Now, let’s shift gears to the whole trauma trend, and it’s got me thinking about those folks online, you know, the “pick me” crew. These are the ones who shout from the digital rooftops about how they’re so different from the norm, and that’s basically their whole personality and response playbook. And hey, they sometimes cozy up with the “why not me” crew, those individuals on the internet dropping sentimental videos like romantic couple montages, heartwarming parent-child reunions, or drool-worthy recipes. But, and it’s a big but, if you scroll through the comments, you’ll spot gems like “I wish I had a boyfriend 😔” or “what if I can’t eat nuts? 🥺” – you catch my drift.
Seems like we’re living in a world that’s leaning towards this seemingly individualistic, ego-centered, and victimizing vibe. Quick reality check, folks – not everything revolves around you. **mic drops**
But hold on, don’t hit the panic button just yet. Today’s newsletter isn’t here to spook you or give you a lecture on how you might be slacking in validating your experiences. It’s all about something timeless and essential: community. Whether we’re talking about self-care, self-help, sharing our not-so-pleasant moments, or just navigating life’s hurdles, it all boils down to that human longing for connection. And sure, the internet and social media are the happening spots right now, but let’s be real, they come with their share of downsides.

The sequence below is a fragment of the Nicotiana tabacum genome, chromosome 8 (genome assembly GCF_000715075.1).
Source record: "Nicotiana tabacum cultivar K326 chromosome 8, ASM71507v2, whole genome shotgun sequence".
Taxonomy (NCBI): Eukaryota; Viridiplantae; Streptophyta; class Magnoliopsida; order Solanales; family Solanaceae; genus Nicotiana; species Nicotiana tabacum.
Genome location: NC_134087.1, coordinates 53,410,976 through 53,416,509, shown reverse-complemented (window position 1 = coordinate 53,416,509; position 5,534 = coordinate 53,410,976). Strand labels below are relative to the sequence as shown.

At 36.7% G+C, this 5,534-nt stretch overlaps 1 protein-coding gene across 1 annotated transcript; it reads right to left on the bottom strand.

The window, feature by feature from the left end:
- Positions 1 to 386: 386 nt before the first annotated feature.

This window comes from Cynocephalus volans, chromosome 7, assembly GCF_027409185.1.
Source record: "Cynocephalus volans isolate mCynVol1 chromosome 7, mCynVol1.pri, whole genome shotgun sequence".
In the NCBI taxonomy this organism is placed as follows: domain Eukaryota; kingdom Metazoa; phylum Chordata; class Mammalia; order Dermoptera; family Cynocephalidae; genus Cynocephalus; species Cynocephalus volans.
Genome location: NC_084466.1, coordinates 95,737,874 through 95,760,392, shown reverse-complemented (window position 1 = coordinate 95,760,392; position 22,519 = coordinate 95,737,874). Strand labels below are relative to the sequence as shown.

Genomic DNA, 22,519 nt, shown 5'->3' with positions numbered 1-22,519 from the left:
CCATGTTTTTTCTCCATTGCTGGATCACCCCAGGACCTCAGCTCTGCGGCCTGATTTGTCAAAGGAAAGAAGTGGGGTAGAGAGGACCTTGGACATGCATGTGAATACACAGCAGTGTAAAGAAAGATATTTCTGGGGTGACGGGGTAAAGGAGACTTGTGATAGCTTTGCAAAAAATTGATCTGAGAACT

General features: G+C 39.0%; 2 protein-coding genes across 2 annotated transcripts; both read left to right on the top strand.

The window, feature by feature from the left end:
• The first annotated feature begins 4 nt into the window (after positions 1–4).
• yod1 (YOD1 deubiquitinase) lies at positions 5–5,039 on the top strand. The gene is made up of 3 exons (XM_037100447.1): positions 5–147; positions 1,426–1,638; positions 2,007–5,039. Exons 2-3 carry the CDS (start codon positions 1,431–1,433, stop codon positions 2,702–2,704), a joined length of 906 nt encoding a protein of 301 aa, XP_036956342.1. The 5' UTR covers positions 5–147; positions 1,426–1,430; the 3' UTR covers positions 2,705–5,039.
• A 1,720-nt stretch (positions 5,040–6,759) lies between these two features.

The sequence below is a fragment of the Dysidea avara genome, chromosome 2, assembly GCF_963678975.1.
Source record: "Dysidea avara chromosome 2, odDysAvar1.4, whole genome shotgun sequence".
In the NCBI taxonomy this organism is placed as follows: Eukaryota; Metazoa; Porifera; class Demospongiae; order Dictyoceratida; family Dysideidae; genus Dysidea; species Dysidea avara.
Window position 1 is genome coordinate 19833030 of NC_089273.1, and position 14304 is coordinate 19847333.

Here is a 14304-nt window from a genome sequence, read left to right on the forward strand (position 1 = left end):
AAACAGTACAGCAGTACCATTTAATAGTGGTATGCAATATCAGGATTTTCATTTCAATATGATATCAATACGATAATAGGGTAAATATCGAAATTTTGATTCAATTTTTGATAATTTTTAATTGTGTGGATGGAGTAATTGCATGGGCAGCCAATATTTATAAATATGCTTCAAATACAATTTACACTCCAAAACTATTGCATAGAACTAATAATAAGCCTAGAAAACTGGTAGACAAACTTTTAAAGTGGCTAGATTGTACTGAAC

So, the real question is, in this vast digital landscape, where do we find those sweet spots, those key spaces to come together and share the multitude of experiences we’re all going through? Gather ’round because we’re diving into the magical realm of the third space.
Think of it as that sweet spot where serendipity and productivity take a backseat, and The Atlantic aptly labels it the “serendipitous, productivity-free conversation” space. Hold up, though—it’s not the whole “let’s work together at a coffee shop” vibe where you’re silently clacking away on your keyboard. No, no. These are the third places, the beating heart of community, the spaces that keep us grounded in reality, as explained by Jeffres et al.
Picture this: coffee shops, churches, restaurants, clubs, bars, hair salons, and the good old barbershop. These are the hubs where ideas flow, good times roll, and relationships blossom. We’ve become so entangled in the web of home, work, and the digital grind that we’ve kind of forgotten to make room for the third spot—the space that sparks the exchange of ideas and builds communities. It’s like the secret ingredient to a well-rounded, fulfilling life.
Now, onto the Gen Z saga in the ‘low-maintenance friendship’ era. We’re talking, checking in a few times a year, scrolling through each other’s socials, and maybe sharing a funny video monthly, thinking that’s friendship maintenance. But here’s the kicker: we’re missing out on the depth, the emotional value, settling for a life of surface-level connections.
Enter Bell Hooks and her wisdom from “All About Love.” She throws down the idea that spiritual life is all about “commitment to the way of thinking and behaving that honors principles of inter-being and interconnectedness.” In a world nudging us toward individualism, the big question arises: How do we inject fulfilling, expressive, and self-developmental moments into our lives? How do we resist the pull towards isolation and sustain genuine connections? Time to decode the truth behind living through the lens of love.
What do you think? Let us know at firstname.lastname@example.org
That’s all from me, we’ll see you next time.